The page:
Frank Russo, president of the Port Washington Education Assembly, speaks...

Frank Russo, president of the Port Washington Education Assembly, speaks on a panel at a meeting of Port Washington community members in opposition to a proposed school bond at the Port Washington Library, Thursday Feb. 26, 2015. Credit: Danielle Finkelstein

The random timing of school bond votes in New York has riled taxpayers and good government advocates as communities across Long Island in recent months have voted on multimillion-dollar borrowing projects.

Bond votes can occur at any time during the year, according to state law. For example, Middle Country voted in November, Manhasset voted in December, and West Babylon voted in January. Tuesday, voters in Port Washington are to decide a $70 million proposal.

Taxpayers and single-election advocates argue all districts should set bond votes in May, when elections are held for operating budgets and school board members. Winter votes put millions of dollars before voters who may not be paying attention to school finances, they say, adding that the winter votes occur when many seniors, considered more likely to veto spending, are away.

"What will impact taxpayers and voters for years, if not decades to come, with debt service should be conducted with the most transparency and light of day," said Lauren George, associate director of Common Cause NY, a good government nonprofit. "There should clearly be reform that requires bond votes -- especially for such large amounts -- be done with the utmost transparency and with the rest of the budget decision-making."

School officials argue bond proposals must be voted on before the May elections. They need the time after a bond is approved to develop construction projects, receive state approval, and seek developers through a public bidding process that takes months. Approving capital projects before the May budget vote allows districts to more efficiently plan their operating budgets, officials say.

Middle Country School District voters in November approved a $125 million bond proposal. In September, voters in Lindenhurst passed a $9 million bond. In December, Manhasset voters approved a $20 million bond and in Plainview-Old Bethpage, voters approved a $50 million bond. Also in December, voters in the Center Moriches school district rejected a pair of bond referendums of up to almost $20 million. Voters in West Babylon and Shoreham-Wading River in January approved borrowing more than $60 million in total.In Port Washington, the bond money would be used to upgrade facilities, security and technology, including renovating science labs, auditoriums and athletic fields, and adding air conditioning to the district's seven schools.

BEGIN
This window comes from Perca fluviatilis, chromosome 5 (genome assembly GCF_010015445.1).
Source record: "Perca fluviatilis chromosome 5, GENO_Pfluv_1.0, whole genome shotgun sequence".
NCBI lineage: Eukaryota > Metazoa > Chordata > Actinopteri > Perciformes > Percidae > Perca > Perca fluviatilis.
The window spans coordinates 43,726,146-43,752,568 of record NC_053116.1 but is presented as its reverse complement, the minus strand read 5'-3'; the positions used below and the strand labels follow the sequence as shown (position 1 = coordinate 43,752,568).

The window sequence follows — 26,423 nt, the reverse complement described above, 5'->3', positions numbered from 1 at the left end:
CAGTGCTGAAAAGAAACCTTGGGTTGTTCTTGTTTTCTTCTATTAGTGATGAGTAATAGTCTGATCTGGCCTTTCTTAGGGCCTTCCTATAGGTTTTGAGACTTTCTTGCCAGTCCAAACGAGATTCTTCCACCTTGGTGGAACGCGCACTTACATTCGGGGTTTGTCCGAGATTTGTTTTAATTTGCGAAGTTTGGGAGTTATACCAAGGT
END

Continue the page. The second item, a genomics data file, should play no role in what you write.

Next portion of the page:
A panel discussion on the merits of the proposal raised the issue of voting in May. "Why don't they wait until May 19 when we vote on the budget?" asked Frank J. Russo Jr., president of the taxpayer group Port Washington Educational Assembly. "They want lower turnouts."

Long Island school officials say separate votes work better.

"The issue really is being able to put together a budget for the community's approval in May, and most often, bond issues have an impact on the coming year's budget," said Lorraine Deller, executive director of the Nassau-Suffolk School Boards Association.

Holding the votes separately is "more transparent because the community's entire focus can be on the bond," said Roberta Gerold, president of the Suffolk County School Superintendents Association.

The timing of Tuesday's Port Washington vote "is unfortunate," board president Karen Sloan said. But she added that if the proposal is rejected, officials will need time to rework the operating budget.

Port Washington school board member Alan Baer said the approval and planning process could take 15 to 20 months, so holding the vote in March, instead of May, could make the difference in being able to start construction in summer 2016.

But Barbara Bartoletti, legislative director for the New York State League of Women Voters, said school bond votes "should be done at an appropriate time when the greatest voter turnout is anticipated," either with the other school elections in May or the general election in November.

"If you're voting for use of taxpayer dollars, then probably it should be when you expect your turnout to include all of your taxpayers," she said. "And that wouldn't be in the middle of February when a lot of people would be gone."

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